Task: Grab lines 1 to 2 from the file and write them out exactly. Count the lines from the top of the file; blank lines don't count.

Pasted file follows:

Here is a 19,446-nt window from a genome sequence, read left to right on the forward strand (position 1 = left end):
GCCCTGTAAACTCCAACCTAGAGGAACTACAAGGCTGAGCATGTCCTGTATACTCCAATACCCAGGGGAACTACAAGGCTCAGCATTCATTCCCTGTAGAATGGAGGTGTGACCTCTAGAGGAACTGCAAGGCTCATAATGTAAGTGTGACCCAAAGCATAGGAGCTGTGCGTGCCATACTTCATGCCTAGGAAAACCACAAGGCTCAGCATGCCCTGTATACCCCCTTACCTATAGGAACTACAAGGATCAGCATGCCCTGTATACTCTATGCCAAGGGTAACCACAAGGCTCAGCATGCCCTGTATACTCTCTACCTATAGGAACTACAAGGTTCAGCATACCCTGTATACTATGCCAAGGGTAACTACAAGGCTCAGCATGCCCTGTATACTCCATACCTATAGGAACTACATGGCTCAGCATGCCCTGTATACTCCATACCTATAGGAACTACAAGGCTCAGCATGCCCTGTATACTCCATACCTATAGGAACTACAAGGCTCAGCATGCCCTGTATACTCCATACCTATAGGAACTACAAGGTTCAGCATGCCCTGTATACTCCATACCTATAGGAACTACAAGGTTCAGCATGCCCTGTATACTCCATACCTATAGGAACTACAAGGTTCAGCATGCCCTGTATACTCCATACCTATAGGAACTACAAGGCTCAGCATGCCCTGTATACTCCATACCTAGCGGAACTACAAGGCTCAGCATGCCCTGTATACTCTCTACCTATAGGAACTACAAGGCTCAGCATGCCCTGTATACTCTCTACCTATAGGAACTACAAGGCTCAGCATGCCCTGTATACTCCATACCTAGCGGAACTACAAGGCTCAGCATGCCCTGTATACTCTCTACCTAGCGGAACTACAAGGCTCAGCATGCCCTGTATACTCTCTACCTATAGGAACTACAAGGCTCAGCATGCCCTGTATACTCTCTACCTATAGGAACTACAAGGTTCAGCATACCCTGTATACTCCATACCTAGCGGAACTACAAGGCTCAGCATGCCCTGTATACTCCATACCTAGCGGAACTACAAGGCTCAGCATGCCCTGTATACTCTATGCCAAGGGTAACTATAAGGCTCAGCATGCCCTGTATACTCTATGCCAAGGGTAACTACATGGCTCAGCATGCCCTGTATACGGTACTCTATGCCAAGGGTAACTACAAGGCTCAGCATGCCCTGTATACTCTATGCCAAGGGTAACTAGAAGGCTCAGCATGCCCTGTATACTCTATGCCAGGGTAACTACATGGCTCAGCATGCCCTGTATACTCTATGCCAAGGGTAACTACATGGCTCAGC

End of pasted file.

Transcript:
Here is a 19,446-nt window from a genome sequence, read left to right on the forward strand (position 1 = left end):
GCCCTGTAAACTCCAACCTAGAGGAACTACAAGGCTGAGCATGTCCTGTATACTCCAATACCCAGGGGAACTACAAGGCTCAGCATTCATTCCCTGTAGAATGGAGGTGTGACCTCTAGAGGAACTGCAAGGCTCATAATGTAAGTGTGACCCAAAGCATAGGAGCTGTGCGTGCCATACTTCATGCCTAGGAAAACCACAAGGCTCAGCATGCCCTGTATACCCCCTTACCTATAGGAACTACAAGGATCAGCATGCCCTGTATACTCTATGCCAAGGGTAACCACAAGGCTCAGCATGCCCTGTATACTCTCTACCTATAGGAACTACAAGGTTCAGCATACCCTGTATACTATGCCAAGGGTAACTACAAGGCTCAGCATGCCCTGTATACTCCATACCTATAGGAACTACATGGCTCAGCATGCCCTGTATACTCCATACCTATAGGAACTACAAGGCTCAGCATGCCCTGTATACTCCATACCTATAGGAACTACAAGGCTCAGCATGCCCTGTATACTCCATACCTATAGGAACTACAAGGTTCAGCATGCCCTGTATACTCCATACCTATAGGAACTACAAGGTTCAGCATGCCCTGTATACTCCATACCTATAGGAACTACAAGGTTCAGCATGCCCTGTATACTCCATACCTATAGGAACTACAAGGCTCAGCATGCCCTGTATACTCCATACCTAGCGGAACTACAAGGCTCAGCATGCCCTGTATACTCTCTACCTATAGGAACTACAAGGCTCAGCATGCCCTGTATACTCTCTACCTATAGGAACTACAAGGCTCAGCATGCCCTGTATACTCCATACCTAGCGGAACTACAAGGCTCAGCATGCCCTGTATACTCTCTACCTAGCGGAACTACAAGGCTCAGCATGCCCTGTATACTCTCTACCTATAGGAACTACAAGGCTCAGCATGCCCTGTATACTCTCTACCTATAGGAACTACAAGGTTCAGCATACCCTGTATACTCCATACCTAGCGGAACTACAAGGCTCAGCATGCCCTGTATACTCCATACCTAGCGGAACTACAAGGCTCAGCATGCCCTGTATACTCTATGCCAAGGGTAACTATAAGGCTCAGCATGCCCTGTATACTCTATGCCAAGGGTAACTACATGGCTCAGCATGCCCTGTATACGGTACTCTATGCCAAGGGTAACTACAAGGCTCAGCATGCCCTGTATACTCTATGCCAAGGGTAACTAGAAGGCTCAGCATGCCCTGTATACTCTATGCCAGGGTAACTACATGGCTCAGCATGCCCTGTATACTCTATGCCAAGGGTAACTACATGGCTCAGC